In Syria, Assad was the villain and the Kurds the virtuous other who took on the savage forces of ISIS — that appeared out of nowhere according to this version of the story. While the Kurds were saving Western civilization from ISIS — and that is how it was framed because it is the only way real support is generated for non-European life (you have to be saving white folks) — the good guy revolutionaries and moderate opposition in the form of the FSA were fighting Assad to liberate the millions of people who didn’t seem to understand that they were being oppressed by Assad.

But all of that has now been turned on its head with the Trump administration’s decision to abandon the Kurds and give a greenlight to the illegal invasion of Syria by Turkeywith none other than the FSA acting as the point of the spear operating with the Turkish army to crush the Kurds.

“The white supremacist ‘responsibility to protect,’ the 21st century version of the ‘white man’s burden,’ requires an adolescent bad guy-good guy framing.”

In the anger toward Trump, the corporate press forgot the memo that the FSA were the good guys who had been supported by U.S. authorities from the very beginning of the manufactured war. The new framing became the “Turkish supported FSA,” especially after gruesome videos began to circulate that demonstrated in graphic images what many of us knew, along with the CIA and most of the honest foreign policy community, that the FSA was always al-Qaeda’s Syria operation in the form of Jabhat al-Nusra and other jihadist militias.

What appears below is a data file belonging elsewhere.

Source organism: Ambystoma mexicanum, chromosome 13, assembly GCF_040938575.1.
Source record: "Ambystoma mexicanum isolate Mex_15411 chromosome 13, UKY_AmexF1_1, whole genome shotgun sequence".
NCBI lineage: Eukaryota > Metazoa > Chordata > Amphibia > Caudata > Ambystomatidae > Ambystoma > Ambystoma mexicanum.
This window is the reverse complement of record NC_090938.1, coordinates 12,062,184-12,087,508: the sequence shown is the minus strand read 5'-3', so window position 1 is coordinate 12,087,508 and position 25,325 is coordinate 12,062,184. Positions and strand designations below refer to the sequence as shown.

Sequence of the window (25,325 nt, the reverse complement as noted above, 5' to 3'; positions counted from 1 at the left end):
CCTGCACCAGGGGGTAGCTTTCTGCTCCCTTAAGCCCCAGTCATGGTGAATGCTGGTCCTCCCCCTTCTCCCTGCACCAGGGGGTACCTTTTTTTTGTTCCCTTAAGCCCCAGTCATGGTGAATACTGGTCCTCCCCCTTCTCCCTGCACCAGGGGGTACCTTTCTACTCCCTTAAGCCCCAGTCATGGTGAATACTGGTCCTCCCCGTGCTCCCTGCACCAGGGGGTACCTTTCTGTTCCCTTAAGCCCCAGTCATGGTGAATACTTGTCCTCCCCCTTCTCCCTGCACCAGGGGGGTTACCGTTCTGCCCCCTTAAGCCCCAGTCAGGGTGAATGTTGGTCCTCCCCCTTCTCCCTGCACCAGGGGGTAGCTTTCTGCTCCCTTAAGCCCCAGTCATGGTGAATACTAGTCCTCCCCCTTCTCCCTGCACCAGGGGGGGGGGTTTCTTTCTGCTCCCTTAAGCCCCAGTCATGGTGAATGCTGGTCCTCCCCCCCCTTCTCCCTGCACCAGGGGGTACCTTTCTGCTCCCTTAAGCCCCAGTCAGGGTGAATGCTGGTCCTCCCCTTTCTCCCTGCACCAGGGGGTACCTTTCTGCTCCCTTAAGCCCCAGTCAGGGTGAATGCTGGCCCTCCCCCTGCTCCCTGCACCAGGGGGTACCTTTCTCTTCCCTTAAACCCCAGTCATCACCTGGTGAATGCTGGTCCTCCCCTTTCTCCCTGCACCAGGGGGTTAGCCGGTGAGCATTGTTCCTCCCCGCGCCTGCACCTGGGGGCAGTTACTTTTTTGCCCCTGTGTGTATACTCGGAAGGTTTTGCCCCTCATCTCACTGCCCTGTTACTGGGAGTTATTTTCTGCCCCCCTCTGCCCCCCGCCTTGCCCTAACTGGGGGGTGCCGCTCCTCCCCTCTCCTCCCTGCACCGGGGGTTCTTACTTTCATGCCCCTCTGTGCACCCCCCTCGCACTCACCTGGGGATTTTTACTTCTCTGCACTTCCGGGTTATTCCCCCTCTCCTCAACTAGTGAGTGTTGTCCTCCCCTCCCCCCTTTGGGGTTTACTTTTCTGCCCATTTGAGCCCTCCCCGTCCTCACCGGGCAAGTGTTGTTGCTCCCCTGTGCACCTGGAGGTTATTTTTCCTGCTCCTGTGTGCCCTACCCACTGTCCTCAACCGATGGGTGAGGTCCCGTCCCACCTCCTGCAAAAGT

Independent journalist Aaron Mate, who was one of the many journalist smeared as an Assadist simply because he attempted to raise objective questions about what was unfolding in Syria and the impact of U.S. policies in the regionsuggests that now that it is no longer viable to pretend that the FSA and the so-called moderate rebels ever existed, all those who smeared independent analysts on this question should apologize.

I am confident that an apology of that sort will never happen; nor do I think Aaron believes that either because arrogance and self-righteousness is so deeply ingrained into the cultural DNA of most Westerners. Similarly to how U.S. radicals desperately tried to find a revolutionary entity to support in Syria to justify their objective alignment with U.S. imperialism, they will find a way to explain away what everyone can clearly see today, that the war on the people of Syria was a monstrous crime against humanity.

“It is no longer viable to pretend that the FSA and the so-called moderate rebels ever existed.”

Instead of apologies, real justice demands that there should be international prosecutions beginning with Obama, Clinton and all the Western leaders who perpetrated this crime.

The ideological struggle is real. It shapes consciousness and informs actions. There is no middle ground. Western radicals must take a consistent anti-imperialist position despite the internal contradictions or problems that exist within a state in the Global South. This is their task and responsibility, especially of those individuals and organizations that reside at the center of the empire.

What distinguishes the Western radical from its counterparts in the global South is the fact that Southern-based radicals understand that any nation that finds itself in the crosshairs of U.S. and Western imperialism is a nation that, in one way or another, is considered a threat to imperialist domination. It’s time Western radicals understood this as well and stopped aligning themselves with the enemies of collective humanity.


Ajamu Baraka is the national organizer of the Black Alliance for Peace and was the 2016 candidate for vice president on the Green Party ticket. He is an editor and contributing columnist for the Black Agenda Report and contributing columnist for Counterpunch. His latest publications include contributions to “Jackson Rising: The Struggle for Economic Democracy and Self-Determination in Jackson, Mississippi”. He can be reached at: Ajamubaraka.com